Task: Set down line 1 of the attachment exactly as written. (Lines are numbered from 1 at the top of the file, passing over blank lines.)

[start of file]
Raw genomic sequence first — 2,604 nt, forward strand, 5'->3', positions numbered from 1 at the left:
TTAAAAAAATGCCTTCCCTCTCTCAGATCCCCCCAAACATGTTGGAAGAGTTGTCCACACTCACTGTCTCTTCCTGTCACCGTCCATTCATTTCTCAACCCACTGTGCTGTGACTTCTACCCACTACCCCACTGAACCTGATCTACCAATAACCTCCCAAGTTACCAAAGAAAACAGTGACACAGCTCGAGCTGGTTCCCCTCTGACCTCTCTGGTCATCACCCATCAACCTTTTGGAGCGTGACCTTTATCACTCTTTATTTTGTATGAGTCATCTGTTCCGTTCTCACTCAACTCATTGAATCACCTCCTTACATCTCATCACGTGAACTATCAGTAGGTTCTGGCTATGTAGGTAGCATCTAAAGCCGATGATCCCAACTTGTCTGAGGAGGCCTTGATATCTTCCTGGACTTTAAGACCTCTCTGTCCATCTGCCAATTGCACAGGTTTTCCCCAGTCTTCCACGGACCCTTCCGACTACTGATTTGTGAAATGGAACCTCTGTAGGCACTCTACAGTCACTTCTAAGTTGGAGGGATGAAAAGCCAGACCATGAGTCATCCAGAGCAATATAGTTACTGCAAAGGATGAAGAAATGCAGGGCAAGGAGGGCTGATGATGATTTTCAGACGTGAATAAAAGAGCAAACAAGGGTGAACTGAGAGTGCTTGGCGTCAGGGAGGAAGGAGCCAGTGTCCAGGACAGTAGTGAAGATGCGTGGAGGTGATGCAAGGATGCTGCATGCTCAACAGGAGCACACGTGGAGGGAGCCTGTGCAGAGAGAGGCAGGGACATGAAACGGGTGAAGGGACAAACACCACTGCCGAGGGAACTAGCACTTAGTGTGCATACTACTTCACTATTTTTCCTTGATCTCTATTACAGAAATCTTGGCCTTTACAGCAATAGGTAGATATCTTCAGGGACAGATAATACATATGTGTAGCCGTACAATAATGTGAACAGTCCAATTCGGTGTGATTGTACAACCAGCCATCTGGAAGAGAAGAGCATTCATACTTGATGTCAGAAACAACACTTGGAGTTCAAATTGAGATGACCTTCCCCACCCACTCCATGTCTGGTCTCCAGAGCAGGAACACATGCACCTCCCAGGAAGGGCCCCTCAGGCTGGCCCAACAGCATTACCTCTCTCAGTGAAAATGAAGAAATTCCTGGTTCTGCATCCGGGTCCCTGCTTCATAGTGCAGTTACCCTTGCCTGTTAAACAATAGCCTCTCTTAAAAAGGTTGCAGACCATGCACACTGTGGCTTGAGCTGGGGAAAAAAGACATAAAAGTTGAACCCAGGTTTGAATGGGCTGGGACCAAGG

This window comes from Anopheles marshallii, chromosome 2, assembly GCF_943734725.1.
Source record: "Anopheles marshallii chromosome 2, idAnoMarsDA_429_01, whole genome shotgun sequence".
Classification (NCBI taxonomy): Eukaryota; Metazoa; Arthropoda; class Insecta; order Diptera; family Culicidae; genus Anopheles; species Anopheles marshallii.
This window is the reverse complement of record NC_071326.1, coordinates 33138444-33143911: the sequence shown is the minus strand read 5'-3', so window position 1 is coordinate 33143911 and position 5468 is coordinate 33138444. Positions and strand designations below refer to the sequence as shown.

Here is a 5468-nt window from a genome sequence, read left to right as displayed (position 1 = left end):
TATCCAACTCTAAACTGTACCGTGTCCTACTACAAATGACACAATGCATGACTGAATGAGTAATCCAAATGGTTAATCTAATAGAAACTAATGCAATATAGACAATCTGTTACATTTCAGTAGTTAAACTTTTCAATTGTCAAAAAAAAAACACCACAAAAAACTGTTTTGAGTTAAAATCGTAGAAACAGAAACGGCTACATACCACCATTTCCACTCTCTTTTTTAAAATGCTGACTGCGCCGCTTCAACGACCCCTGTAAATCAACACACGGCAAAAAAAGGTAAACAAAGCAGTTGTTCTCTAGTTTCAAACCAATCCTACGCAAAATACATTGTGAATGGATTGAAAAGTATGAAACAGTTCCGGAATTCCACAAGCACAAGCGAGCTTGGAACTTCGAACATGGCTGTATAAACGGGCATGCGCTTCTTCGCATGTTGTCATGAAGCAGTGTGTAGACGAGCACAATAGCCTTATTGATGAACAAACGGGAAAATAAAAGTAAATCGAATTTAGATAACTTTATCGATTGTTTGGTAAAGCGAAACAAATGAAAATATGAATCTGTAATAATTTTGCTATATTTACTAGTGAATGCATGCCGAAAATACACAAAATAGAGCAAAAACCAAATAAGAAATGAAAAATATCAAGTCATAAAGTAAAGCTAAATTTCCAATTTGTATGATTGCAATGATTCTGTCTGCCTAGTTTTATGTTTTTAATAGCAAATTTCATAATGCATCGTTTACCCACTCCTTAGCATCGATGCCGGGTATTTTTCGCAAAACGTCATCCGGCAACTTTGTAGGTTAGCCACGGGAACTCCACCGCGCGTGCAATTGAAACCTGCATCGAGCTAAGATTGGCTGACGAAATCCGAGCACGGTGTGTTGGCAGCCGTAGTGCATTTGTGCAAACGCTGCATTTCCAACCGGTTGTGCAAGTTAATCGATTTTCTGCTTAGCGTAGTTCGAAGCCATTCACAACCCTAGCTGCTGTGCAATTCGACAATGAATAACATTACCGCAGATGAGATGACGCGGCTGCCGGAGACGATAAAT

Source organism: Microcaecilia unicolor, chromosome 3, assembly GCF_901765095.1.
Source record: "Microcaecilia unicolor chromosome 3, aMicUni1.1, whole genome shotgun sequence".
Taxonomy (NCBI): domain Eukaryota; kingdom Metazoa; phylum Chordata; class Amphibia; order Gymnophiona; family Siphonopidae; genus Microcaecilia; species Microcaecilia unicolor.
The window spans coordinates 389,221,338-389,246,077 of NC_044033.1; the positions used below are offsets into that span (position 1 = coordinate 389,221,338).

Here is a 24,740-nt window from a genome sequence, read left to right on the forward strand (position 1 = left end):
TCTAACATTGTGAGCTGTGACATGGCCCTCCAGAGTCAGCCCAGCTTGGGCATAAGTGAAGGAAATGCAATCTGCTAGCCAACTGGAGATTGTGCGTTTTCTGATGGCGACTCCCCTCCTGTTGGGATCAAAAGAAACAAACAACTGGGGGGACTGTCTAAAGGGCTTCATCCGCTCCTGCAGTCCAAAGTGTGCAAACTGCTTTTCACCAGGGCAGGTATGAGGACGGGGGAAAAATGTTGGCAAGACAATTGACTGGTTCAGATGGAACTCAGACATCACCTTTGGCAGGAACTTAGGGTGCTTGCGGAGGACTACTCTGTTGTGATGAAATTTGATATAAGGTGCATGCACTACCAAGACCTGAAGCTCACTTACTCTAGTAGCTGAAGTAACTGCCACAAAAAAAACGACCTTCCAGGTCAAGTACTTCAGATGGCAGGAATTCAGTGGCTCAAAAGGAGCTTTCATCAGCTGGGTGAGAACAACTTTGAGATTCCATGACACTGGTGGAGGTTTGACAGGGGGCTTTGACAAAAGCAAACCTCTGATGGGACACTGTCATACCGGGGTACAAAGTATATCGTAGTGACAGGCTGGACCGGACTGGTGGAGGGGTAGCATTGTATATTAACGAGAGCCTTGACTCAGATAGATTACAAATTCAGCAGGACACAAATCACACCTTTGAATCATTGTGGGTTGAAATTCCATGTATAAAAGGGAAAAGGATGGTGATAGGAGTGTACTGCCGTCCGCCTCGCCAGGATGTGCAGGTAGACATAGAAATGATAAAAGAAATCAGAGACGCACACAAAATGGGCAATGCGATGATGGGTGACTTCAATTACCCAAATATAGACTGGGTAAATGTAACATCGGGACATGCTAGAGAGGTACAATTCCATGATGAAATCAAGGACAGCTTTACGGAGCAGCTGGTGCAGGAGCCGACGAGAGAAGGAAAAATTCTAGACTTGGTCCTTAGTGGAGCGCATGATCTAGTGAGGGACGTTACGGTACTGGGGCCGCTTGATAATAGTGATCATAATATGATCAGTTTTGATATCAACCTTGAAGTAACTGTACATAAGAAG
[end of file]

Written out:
Raw genomic sequence first — 2,604 nt, forward strand, 5'->3', positions numbered from 1 at the left: